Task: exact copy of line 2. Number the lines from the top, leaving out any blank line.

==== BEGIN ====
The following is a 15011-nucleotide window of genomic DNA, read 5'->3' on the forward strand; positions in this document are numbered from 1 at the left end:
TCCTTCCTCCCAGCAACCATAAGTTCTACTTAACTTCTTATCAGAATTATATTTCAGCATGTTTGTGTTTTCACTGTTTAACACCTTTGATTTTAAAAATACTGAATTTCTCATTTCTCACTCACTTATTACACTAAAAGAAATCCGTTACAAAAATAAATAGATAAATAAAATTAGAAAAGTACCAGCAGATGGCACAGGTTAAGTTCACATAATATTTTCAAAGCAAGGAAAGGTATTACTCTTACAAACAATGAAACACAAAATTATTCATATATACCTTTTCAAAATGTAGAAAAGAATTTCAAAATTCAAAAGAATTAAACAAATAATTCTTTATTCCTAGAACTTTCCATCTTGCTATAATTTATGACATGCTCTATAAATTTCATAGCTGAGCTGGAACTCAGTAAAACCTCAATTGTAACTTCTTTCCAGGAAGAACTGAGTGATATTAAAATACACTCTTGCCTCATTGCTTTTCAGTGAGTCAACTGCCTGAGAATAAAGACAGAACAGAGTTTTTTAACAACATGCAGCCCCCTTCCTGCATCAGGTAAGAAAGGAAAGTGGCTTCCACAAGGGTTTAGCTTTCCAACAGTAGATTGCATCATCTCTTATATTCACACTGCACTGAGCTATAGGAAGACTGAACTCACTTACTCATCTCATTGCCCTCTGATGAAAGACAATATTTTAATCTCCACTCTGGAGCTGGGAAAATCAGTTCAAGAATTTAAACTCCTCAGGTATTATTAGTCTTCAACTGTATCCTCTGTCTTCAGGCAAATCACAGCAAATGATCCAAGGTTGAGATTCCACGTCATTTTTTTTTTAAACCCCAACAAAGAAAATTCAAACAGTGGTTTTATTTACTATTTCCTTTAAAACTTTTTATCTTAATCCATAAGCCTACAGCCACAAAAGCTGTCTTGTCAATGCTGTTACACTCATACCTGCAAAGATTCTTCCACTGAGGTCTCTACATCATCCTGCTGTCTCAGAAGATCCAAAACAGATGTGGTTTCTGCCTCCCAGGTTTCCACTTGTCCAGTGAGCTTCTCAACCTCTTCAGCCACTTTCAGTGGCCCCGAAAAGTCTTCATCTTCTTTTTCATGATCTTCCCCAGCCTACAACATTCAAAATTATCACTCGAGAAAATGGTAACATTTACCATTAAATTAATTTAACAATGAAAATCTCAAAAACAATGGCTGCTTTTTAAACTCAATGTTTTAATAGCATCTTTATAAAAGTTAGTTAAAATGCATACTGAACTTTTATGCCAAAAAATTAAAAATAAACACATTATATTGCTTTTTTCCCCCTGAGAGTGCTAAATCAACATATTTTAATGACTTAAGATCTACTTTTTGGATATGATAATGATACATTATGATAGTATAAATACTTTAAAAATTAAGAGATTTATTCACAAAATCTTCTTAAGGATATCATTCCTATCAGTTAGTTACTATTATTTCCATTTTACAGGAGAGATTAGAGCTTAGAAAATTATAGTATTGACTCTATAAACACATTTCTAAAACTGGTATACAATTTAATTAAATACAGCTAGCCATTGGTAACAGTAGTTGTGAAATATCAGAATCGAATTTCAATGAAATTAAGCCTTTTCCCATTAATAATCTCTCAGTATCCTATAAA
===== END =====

TCCTTCCTCCCAGCAACCATAAGTTCTACTTAACTTCTTATCAGAATTATATTTCAGCATGTTTGTGTTTTCACTGTTTAACACCTTTGATTTTAAAAATACTGAATTTCTCATTTCTCACTCACTTATTACACTAAAAGAAATCCGTTACAAAAATAAATAGATAAATAAAATTAGAAAAGTACCAGCAGATGGCACAGGTTAAGTTCACATAATATTTTCAAAGCAAGGAAAGGTATTACTCTTACAAACAATGAAACACAAAATTATTCATATATACCTTTTCAAAATGTAGAAAAGAATTTCAAAATTCAAAAGAATTAAACAAATAATTCTTTATTCCTAGAACTTTCCATCTTGCTATAATTTATGACATGCTCTATAAATTTCATAGCTGAGCTGGAACTCAGTAAAACCTCAATTGTAACTTCTTTCCAGGAAGAACTGAGTGATATTAAAATACACTCTTGCCTCATTGCTTTTCAGTGAGTCAACTGCCTGAGAATAAAGACAGAACAGAGTTTTTTAACAACATGCAGCCCCCTTCCTGCATCAGGTAAGAAAGGAAAGTGGCTTCCACAAGGGTTTAGCTTTCCAACAGTAGATTGCATCATCTCTTATATTCACACTGCACTGAGCTATAGGAAGACTGAACTCACTTACTCATCTCATTGCCCTCTGATGAAAGACAATATTTTAATCTCCACTCTGGAGCTGGGAAAATCAGTTCAAGAATTTAAACTCCTCAGGTATTATTAGTCTTCAACTGTATCCTCTGTCTTCAGGCAAATCACAGCAAATGATCCAAGGTTGAGATTCCACGTCATTTTTTTTTTAAACCCCAACAAAGAAAATTCAAACAGTGGTTTTATTTACTATTTCCTTTAAAACTTTTTATCTTAATCCATAAGCCTACAGCCACAAAAGCTGTCTTGTCAATGCTGTTACACTCATACCTGCAAAGATTCTTCCACTGAGGTCTCTACATCATCCTGCTGTCTCAGAAGATCCAAAACAGATGTGGTTTCTGCCTCCCAGGTTTCCACTTGTCCAGTGAGCTTCTCAACCTCTTCAGCCACTTTCAGTGGCCCCGAAAAGTCTTCATCTTCTTTTTCATGATCTTCCCCAGCCTACAACATTCAAAATTATCACTCGAGAAAATGGTAACATTTACCATTAAATTAATTTAACAATGAAAATCTCAAAAACAATGGCTGCTTTTTAAACTCAATGTTTTAATAGCATCTTTATAAAAGTTAGTTAAAATGCATACTGAACTTTTATGCCAAAAAATTAAAAATAAACACATTATATTGCTTTTTTCCCCCTGAGAGTGCTAAATCAACATATTTTAATGACTTAAGATCTACTTTTTGGATATGATAATGATACATTATGATAGTATAAATACTTTAAAAATTAAGAGATTTATTCACAAAATCTTCTTAAGGATATCATTCCTATCAGTTAGTTACTATTATTTCCATTTTACAGGAGAGATTAGAGCTTAGAAAATTATAGTATTGACTCTATAAACACATTTCTAAAACTGGTATACAATTTAATTAAATACAGCTAGCCATTGGTAACAGTAGTTGTGAAATATCAGAATCGAATTTCAATGAAATTAAGCCTTTTCCCATTAATAATCTCTCAGTATCCTATAAA